If Our Pets Could Talk

By Jackie Kellum



Last month one of my best friends died. Her name was “Enka.” She was one of my dogs. My husband Jay had a nightly routine of taking an evening stroll in town regardless of the weather. On one of these walks, he came across a small furry bundle huddled in the corner of a doorway of a vacant house. It took him a second to recognize what he was seeing. It was a two-month old puppy – a little girl that was wet and cold. Jay ran home to get a towel and tell me what he had found. I told him to bring it some food and water.

True to our family ‘tradition,’ he brought her to the food and water, and she never left. We gave her the name “Enka”, short for Encontrado, Spanish for Found. She grew to be a medium-sized Sheppard Mix, who fit right in with her dog mate family members, total of nine.

As pet parents, we know in our head that we will not have our pet ‘forever.’ Even though our head knows this, our heart has a difficult time with this. Many people who have never had a pet or learned the deep attachment a person has with his pet, may not understand this unfathomable personal bond. If a sudden death of a pet occurs, we have a feeling like a void in our soul. When we are faced with making a life’s decision, it is heart-wrenching. We have total responsibility for their well-being when we take a pet into our family, even at the end of its life. We have to put our feelings aside, not be selfish and fearful about our loss, and put our pet’s welfare ahead of our own needs.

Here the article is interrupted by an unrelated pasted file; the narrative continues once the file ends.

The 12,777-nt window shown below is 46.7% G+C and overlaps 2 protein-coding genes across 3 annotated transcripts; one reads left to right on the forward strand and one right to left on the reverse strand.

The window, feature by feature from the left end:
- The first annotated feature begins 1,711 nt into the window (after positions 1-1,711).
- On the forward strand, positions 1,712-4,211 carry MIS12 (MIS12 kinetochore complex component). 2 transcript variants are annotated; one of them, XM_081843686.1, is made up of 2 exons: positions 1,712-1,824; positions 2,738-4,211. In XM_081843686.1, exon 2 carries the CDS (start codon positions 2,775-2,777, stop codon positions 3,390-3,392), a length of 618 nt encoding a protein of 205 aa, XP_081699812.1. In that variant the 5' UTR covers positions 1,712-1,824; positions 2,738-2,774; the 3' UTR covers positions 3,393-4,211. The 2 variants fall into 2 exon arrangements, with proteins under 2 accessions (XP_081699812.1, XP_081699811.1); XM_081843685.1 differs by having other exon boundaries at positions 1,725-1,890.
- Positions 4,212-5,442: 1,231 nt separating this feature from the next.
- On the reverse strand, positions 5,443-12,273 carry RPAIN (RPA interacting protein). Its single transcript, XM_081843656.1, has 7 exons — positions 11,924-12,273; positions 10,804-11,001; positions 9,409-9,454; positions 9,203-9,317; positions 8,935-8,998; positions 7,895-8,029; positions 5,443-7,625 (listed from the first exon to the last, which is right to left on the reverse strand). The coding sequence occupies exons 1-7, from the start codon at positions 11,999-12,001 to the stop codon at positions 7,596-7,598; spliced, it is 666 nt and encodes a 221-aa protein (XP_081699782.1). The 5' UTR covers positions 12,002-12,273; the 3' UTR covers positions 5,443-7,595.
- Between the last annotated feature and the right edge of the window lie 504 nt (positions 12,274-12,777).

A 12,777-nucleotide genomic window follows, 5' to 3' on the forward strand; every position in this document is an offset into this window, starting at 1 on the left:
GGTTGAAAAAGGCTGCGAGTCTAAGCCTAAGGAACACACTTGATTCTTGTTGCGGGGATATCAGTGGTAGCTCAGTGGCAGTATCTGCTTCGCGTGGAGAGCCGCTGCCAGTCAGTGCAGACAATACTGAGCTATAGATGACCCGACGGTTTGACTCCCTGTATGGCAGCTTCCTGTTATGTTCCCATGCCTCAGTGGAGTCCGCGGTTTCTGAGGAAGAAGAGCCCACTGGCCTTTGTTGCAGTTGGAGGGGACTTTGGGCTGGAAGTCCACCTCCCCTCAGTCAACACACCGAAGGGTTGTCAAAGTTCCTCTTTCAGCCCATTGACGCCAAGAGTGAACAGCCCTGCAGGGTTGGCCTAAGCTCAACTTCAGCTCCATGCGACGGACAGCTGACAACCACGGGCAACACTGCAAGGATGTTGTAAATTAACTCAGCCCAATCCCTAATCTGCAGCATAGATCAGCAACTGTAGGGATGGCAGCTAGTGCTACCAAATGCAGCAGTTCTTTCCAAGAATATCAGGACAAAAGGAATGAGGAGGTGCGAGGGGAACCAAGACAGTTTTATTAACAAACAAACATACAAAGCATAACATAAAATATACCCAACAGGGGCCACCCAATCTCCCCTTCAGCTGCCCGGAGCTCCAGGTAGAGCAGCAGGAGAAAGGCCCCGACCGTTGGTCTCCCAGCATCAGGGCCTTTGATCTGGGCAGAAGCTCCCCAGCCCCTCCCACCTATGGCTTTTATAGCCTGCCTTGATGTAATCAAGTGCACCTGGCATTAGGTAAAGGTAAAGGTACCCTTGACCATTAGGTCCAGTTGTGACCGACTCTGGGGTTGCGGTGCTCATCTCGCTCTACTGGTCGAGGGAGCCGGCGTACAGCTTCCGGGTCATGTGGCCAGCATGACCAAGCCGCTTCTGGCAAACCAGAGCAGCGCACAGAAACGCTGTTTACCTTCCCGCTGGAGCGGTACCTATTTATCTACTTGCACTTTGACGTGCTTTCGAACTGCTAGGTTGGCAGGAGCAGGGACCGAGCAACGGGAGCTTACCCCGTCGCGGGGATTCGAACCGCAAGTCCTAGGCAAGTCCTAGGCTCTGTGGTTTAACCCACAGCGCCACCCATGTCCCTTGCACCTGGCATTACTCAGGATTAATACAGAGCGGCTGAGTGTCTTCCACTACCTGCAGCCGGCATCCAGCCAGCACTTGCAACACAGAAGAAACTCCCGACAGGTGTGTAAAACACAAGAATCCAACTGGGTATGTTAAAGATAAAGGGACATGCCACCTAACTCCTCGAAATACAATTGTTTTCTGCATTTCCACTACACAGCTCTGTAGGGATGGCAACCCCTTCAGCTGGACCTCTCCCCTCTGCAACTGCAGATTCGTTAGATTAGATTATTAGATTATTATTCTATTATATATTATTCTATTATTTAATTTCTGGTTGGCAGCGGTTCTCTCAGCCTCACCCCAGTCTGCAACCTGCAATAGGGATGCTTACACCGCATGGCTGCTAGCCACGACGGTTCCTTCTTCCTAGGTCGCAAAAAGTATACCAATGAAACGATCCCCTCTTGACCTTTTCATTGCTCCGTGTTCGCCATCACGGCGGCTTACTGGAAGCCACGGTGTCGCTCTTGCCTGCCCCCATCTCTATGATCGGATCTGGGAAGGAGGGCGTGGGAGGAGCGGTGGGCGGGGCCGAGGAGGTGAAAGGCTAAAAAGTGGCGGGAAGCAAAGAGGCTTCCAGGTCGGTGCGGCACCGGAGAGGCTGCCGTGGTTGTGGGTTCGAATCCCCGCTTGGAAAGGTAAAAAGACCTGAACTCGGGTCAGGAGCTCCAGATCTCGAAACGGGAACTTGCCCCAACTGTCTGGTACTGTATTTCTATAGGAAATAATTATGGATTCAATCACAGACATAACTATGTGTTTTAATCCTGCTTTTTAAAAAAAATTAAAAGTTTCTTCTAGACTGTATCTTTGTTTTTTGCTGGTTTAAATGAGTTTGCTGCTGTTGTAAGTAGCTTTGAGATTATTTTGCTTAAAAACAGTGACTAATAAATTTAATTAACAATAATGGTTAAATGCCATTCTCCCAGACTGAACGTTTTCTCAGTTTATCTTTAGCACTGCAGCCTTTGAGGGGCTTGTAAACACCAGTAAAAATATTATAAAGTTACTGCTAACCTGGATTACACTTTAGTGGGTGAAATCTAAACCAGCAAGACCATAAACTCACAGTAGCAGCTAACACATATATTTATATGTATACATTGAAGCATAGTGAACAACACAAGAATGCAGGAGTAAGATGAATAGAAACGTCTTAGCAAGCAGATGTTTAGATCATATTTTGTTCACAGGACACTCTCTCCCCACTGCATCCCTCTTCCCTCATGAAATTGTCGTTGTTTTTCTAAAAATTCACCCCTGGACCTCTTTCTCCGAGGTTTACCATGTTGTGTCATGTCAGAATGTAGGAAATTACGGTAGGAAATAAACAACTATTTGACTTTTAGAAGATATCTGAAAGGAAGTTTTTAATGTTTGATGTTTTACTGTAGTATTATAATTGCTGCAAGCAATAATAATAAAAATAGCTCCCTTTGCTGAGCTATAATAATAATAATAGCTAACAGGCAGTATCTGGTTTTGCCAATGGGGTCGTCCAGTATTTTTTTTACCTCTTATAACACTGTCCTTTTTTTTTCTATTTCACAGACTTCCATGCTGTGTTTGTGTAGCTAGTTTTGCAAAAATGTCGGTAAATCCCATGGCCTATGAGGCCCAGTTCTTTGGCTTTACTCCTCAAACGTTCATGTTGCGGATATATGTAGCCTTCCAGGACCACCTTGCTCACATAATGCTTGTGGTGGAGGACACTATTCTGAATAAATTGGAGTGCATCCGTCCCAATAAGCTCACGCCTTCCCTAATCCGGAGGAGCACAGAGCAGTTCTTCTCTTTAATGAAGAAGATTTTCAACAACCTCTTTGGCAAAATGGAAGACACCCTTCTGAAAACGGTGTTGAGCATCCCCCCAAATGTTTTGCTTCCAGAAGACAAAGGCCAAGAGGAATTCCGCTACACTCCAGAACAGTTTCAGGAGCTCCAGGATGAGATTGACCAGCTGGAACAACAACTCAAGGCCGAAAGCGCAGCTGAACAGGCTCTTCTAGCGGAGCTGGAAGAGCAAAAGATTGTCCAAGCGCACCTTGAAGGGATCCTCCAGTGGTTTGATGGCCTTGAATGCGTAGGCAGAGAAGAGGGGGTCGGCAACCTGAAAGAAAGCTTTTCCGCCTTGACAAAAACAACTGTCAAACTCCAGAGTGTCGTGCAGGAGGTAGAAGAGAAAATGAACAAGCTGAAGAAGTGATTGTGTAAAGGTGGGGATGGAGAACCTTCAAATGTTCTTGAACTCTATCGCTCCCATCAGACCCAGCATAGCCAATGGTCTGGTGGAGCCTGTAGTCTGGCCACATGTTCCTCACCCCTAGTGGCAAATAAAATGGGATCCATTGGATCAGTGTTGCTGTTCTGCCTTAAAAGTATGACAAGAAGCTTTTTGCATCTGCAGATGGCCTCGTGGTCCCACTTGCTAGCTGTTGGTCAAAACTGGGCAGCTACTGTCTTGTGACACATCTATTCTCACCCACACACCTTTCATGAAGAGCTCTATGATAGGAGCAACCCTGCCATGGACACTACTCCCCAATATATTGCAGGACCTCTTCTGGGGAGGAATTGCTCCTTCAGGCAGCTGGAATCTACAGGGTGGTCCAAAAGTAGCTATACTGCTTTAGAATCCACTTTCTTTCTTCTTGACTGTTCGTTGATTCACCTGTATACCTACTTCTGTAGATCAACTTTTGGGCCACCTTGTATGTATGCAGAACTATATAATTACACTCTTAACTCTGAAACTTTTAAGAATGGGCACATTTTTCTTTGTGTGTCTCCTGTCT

Enka had eleven years of a healthy and happy life. The last few days before her departure were difficult for her and for me. She was in pain despite pain medications. She only ate some food just to please me, and she was embarrassed when she occasionally lost control of her urine. Like many pet parents, we are faced with making ‘that’ final decision – what is best for your pet family member? You look at “quality of life” and would she want to continue to live like this? I knew Enka since she was a baby, and I knew this was not the way she would like to live.

Fortunately, veterinarians understand the magnitude of this emotional situation and that this decision has to be made. And veterinary medicine has the capability to allow your pet to leave this earth with grace and dignity. I called my vet and she came to my house to help me ease my girl Enka out of her suffering. We each had tears of sadness, but knew this was best for Enka.

Each person grieves in their own manner, and on their own ‘clock.’ Enka’s house mates had their own way and time to deal with the loss of their friend also. And yes, pet-mates do grieve. To help with this adjustment, I kept the normal routines of every- day activities, and gave each one some extra hugs and kisses during this difficult time for all of us.

If you have read this article to the end, I know it must have you thinking about your own pet family. The only comforting thing I can say is that you will survive this loss, as I have. Your happy memories of your shared life together with your departed pet will, in time, provide more happiness than sadness.


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